Abe

Just spent some time on google translate typing in everything it says on the box. They're adamant it's white buckwheat. However it's always a possibility I suppose. I've had it before and so do other people report it (even though they jumo to the wrong conclusions). It must be something in the buckwheat. 

My friend, Richard, over on breadtopia recently tried purple barley in a Hamelman recipe. Do you have Hamleman's book? Looks like something well worth trying. Well lets face it... all Hamelman's recipes are well worth trying. 

happycat's picture
happycat

Dunno if it's the issue but in my rye kernels I usually get a few still in husk. If the husk causes blue, maybe some slipped in.

Abe's picture
Abe

and you know something... When washing and soaking them in water I did see a few which did look like they still had the husks on. Just a few here and there mind you. Do you think that'd be enough for the reaction? Perhaps the long soak, ferment and high hydration was the perfect catalyst. 

naturaleigh's picture
naturaleigh

I hadn't thought to use it in bread, but your post has given me some definite ideas!  I enjoyed the taste and hearty texture the way I prepared it (soak/boil/drain) so I imagine it would be a great add in for bread, although it took a fair amount of cook time since it is a pretty hard grain so a serious pre-soak time would be required for bread.  I'm assuming there are extra nutrients in it as well given the color.

I will likely have to wait to try this experiment until after Christmas.  Strangely enough, although I am a cookbook addict, I do not, yet, own any of Hamelman's bread books--I do have several bread books tagged to my wish list (including Laurel's Kitchen) so I might get a nice surprise or two at Christmas.  Fingers crossed.  

Mini Oven's picture
Mini Oven

if the purple layer would have baked out or remained to make an interesting crumb swirl or zigzag.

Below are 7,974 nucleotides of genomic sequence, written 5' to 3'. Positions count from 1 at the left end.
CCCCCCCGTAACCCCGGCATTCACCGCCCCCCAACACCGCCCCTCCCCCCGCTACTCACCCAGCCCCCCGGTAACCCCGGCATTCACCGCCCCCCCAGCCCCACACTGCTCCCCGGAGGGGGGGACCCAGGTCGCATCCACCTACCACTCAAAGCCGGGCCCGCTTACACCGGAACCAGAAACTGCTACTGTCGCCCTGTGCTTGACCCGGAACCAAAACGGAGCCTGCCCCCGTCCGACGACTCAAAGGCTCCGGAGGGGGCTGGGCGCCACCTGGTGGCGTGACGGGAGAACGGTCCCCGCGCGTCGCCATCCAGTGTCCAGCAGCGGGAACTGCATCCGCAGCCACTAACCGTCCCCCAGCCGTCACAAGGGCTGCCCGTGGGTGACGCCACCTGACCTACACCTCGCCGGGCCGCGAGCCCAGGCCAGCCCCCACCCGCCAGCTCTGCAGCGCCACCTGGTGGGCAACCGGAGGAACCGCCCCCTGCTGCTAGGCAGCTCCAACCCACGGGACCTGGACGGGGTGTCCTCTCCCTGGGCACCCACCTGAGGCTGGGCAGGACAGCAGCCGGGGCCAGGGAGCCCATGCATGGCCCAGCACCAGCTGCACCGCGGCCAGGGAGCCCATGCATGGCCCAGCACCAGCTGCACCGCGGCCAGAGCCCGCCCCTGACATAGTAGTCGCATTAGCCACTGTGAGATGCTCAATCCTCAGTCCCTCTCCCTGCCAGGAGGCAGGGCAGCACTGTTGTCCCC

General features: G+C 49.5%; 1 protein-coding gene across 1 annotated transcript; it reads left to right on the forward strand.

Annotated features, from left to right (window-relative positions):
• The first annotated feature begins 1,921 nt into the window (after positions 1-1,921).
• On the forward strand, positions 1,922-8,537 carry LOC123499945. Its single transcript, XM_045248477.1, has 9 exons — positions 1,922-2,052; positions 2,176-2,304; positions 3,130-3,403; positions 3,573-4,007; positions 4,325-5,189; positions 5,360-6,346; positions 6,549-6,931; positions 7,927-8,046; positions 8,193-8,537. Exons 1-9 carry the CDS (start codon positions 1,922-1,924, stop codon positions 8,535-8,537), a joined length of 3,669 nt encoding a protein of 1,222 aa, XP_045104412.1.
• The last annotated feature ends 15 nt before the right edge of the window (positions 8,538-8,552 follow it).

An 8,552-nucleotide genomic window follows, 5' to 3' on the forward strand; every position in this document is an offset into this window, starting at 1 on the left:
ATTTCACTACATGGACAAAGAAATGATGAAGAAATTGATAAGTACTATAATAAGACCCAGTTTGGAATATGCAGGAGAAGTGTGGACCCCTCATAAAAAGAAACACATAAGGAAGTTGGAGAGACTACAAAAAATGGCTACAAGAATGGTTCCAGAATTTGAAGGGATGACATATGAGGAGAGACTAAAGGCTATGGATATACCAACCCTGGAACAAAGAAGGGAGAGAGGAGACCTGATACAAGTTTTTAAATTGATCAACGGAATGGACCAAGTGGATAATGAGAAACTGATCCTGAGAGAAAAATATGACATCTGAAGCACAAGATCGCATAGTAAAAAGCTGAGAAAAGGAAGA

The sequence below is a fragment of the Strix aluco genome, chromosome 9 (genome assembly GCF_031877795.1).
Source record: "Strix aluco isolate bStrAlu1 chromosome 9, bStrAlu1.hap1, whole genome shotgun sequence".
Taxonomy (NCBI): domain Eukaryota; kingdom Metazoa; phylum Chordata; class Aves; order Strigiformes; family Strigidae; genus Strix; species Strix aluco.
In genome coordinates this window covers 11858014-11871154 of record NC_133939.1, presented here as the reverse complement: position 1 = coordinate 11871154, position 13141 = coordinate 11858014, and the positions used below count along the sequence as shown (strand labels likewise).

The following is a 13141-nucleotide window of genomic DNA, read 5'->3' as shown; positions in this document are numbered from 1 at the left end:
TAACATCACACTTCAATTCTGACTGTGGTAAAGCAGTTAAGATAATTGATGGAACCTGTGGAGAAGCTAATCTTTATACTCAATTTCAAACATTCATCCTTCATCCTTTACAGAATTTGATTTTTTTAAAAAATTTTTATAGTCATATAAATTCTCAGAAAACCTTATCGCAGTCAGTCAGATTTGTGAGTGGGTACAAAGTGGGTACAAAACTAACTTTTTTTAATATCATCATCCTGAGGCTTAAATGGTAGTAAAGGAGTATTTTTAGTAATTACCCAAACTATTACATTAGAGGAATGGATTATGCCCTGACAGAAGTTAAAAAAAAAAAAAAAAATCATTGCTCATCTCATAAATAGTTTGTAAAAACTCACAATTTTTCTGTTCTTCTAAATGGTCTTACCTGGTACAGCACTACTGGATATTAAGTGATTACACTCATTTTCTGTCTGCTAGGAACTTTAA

Something like a roll up, split and twist like a babka shape.  

Or a focaccia experimenting with different pH glazes to make a patchwork bread effect.

I might be able to find it growing nearby as the farms around here often use "green cover" to prevent erosion.  It would be interesting, say for instance if the leaves, hulls and stems were laid on the proofing dough, then removed before baking to see if the leaves left a color impression.  Painting a bread canvas.  Hmmm.  

Abe's picture
Abe

So no rolling up. This is my go to buckwheat bread recipe technique. I think it makes the best buckwheat bread. Don't follow the recipe exactly as it's easy enough to eyeball most of it. But the technique is the same...

  • 500g raw organic buckwheat groats soaked in 600ml water for 12-24 hours. 
  • Add salt according to taste and blend with enough water to make a batter. 
  • Cover and allow to ferment for 24 hours. 
  • fold in any additions you want and transfer into a prepared loaf pan and bake at 350°F for about 80 minutes or until done - it needs quite some time. 

The video attached is a very good one. She bakes it straight away but I like to give it time to rest between portioning out and baking. About an hour. Both ways work very well.